An inpatient suicide is a severe event that carries a great emotional charge [1]. The definition of inpatient suicide is: any suicide of a patient during hospitalisation, inside or outside the hospital, e.g. when taking a walk, on during permitted life of hospital for a certain period of time or during treatment in another hospital while still receiving psychiatric care [2]. In the Czech Republic, the frequency of such events was 0.0024 per 1.000 patients in 2014 [3]. The world prevalence of inpatient suicides is 0.1 – 0.4% [1]. In spite of the fact, that nearly 40% of suicide victims are in touch with psychiatric care during the last year of their lives [4], it is still very difficult for health care professionals to predict suicidal activity [5], and risk factors among the general population and inpatients are different [6]. The number of inpatient suicide is the highest during the first week after hospital admission and the next 72 hours following discharge from the hospital [7]. Risk factors among inpatients are: previous suicide attempt, pharmacoresistance and severe side effects of medication, physical assault in medical history, personality disorder, schizophrenia, depression, female sex and a short length of stay [8]. Another problem is that behavioural health care professionals are rather focused on aspects of patients‘ behaviour such as an aggression, damage of furniture or other equipment and self-harm than the complex clinical assessment and exploring risk factors [9]. The main methods of inpatient suicides are: hanging, suffocation (for example: using a plastic bag from a trash can), laceration, jumping from height place and overdosing [1].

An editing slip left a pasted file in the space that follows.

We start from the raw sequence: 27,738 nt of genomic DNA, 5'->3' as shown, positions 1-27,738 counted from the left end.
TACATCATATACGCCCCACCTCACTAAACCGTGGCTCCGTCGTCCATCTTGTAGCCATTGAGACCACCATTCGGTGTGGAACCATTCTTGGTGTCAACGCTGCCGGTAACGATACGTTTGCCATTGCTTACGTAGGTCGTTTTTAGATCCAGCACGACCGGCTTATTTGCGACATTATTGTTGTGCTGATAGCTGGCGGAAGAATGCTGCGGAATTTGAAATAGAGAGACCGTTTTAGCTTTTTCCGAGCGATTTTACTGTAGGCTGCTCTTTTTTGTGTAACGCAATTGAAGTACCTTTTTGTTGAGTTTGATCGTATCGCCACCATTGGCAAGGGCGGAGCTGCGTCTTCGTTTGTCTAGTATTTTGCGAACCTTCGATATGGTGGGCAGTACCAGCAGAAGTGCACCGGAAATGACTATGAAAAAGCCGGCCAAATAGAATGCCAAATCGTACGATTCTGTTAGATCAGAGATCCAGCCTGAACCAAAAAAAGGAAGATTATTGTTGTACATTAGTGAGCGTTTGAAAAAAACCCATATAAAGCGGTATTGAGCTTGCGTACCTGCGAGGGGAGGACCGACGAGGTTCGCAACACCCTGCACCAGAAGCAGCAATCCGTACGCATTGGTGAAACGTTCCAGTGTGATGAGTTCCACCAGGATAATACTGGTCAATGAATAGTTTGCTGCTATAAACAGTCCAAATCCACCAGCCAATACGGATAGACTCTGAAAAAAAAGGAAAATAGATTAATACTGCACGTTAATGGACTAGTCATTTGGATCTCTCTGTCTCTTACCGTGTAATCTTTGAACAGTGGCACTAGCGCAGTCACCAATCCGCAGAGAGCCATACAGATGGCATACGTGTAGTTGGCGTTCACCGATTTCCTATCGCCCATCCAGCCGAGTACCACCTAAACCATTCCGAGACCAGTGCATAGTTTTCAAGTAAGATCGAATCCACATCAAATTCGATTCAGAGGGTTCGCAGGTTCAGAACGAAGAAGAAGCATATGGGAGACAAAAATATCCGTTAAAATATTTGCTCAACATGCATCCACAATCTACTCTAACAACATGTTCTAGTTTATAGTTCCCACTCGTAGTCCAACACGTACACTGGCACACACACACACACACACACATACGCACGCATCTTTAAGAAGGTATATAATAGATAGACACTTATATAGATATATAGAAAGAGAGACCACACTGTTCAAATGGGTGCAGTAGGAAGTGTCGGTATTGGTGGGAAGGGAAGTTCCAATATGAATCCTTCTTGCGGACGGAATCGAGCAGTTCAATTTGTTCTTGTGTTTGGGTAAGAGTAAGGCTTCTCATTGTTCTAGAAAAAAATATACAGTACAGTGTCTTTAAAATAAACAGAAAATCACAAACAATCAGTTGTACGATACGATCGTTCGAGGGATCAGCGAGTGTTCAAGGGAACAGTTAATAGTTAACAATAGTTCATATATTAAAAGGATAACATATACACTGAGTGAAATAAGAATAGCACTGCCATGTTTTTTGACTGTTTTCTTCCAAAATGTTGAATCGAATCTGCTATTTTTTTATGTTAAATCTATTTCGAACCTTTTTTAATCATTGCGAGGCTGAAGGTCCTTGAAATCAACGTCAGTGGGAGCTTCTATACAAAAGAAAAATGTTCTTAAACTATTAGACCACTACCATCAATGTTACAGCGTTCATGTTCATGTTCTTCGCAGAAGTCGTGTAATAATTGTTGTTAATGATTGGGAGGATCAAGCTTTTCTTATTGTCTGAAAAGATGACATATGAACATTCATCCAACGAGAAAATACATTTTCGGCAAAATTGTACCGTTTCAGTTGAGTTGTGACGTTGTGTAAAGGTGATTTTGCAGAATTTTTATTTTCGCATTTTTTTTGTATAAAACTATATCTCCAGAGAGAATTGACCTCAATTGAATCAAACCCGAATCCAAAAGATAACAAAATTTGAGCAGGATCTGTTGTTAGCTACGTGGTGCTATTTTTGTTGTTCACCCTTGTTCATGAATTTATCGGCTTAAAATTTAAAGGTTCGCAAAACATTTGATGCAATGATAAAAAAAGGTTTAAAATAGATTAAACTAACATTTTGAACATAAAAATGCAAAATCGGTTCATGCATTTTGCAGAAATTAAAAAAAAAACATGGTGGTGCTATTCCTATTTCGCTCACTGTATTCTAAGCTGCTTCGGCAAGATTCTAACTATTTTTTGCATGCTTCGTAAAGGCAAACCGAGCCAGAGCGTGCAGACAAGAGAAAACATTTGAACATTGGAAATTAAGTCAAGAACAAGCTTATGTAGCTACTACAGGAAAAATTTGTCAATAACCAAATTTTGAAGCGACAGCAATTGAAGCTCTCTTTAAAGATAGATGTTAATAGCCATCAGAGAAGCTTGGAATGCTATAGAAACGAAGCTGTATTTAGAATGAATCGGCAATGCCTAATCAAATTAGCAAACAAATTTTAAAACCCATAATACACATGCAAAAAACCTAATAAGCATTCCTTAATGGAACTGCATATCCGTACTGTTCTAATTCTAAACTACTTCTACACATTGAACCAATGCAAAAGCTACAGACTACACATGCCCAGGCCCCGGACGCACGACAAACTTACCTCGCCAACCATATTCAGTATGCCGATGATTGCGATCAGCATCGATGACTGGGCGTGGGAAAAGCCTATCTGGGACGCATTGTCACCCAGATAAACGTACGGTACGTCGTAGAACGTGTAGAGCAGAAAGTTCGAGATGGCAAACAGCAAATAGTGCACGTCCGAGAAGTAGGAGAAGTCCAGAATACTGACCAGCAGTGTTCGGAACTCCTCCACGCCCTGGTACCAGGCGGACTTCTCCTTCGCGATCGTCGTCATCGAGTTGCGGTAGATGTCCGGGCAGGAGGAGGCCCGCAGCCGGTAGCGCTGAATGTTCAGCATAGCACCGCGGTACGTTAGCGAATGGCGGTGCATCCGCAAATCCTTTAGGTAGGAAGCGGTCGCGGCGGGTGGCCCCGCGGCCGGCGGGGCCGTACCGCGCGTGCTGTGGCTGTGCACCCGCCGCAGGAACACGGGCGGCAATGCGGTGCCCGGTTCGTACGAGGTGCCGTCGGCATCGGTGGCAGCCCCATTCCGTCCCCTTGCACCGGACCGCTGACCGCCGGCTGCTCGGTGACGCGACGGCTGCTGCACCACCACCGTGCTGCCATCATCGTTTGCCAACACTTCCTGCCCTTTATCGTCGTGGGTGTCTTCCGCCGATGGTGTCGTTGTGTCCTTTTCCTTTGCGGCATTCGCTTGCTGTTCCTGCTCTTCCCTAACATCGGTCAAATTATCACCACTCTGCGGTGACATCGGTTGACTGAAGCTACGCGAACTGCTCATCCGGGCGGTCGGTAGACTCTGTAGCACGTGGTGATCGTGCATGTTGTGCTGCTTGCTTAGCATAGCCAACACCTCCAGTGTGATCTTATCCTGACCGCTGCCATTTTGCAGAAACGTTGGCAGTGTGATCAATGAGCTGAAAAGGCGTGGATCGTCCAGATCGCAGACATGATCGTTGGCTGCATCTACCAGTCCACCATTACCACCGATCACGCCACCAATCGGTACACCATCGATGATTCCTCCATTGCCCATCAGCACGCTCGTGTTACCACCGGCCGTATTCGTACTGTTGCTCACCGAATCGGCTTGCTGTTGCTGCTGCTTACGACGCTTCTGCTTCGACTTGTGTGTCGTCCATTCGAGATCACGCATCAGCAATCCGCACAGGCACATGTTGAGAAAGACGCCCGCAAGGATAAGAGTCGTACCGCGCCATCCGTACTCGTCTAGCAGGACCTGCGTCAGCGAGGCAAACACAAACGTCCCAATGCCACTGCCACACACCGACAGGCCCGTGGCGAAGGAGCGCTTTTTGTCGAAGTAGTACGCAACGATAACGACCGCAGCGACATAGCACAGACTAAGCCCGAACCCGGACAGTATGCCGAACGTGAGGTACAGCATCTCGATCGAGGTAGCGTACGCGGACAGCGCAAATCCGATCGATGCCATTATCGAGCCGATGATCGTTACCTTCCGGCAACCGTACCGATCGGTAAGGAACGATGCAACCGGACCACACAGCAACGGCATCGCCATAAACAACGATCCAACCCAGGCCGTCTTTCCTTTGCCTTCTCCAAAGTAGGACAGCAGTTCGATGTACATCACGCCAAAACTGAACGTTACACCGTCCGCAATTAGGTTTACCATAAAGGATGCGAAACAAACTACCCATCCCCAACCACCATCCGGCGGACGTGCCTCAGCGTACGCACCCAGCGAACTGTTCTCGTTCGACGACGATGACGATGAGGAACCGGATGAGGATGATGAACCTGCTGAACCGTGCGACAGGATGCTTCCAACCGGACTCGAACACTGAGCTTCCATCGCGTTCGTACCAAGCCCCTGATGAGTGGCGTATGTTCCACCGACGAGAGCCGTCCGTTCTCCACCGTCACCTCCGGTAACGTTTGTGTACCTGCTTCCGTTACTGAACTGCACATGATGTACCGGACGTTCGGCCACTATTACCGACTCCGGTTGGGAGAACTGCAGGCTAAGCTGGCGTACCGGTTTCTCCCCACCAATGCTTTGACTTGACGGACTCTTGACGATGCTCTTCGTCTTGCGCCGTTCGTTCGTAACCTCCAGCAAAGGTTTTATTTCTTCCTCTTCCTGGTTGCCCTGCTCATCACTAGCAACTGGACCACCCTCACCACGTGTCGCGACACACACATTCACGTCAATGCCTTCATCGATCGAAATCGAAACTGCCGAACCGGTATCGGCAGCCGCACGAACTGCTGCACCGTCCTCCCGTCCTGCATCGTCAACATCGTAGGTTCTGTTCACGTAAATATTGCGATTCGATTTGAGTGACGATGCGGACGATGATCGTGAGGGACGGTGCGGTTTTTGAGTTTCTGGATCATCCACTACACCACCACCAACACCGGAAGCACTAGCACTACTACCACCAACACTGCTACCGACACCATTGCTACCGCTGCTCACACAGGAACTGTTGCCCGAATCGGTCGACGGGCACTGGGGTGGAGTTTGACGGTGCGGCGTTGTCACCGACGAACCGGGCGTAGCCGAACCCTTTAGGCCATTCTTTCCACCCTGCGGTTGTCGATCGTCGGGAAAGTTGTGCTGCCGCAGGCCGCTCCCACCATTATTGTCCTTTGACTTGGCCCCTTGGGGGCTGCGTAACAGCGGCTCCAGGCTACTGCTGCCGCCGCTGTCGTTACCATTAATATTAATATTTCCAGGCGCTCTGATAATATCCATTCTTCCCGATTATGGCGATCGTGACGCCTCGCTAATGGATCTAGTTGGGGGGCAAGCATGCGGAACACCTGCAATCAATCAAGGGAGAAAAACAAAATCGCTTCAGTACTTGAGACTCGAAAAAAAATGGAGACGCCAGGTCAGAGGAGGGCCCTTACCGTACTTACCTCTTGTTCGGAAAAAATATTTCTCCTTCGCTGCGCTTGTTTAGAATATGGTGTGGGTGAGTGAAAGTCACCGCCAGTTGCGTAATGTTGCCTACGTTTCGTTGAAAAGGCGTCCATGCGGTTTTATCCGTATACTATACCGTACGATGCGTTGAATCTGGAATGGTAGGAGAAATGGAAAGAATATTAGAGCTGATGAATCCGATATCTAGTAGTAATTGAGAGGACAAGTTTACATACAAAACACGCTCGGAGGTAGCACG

2. The Preventive Approach – Suicide Risk Assessment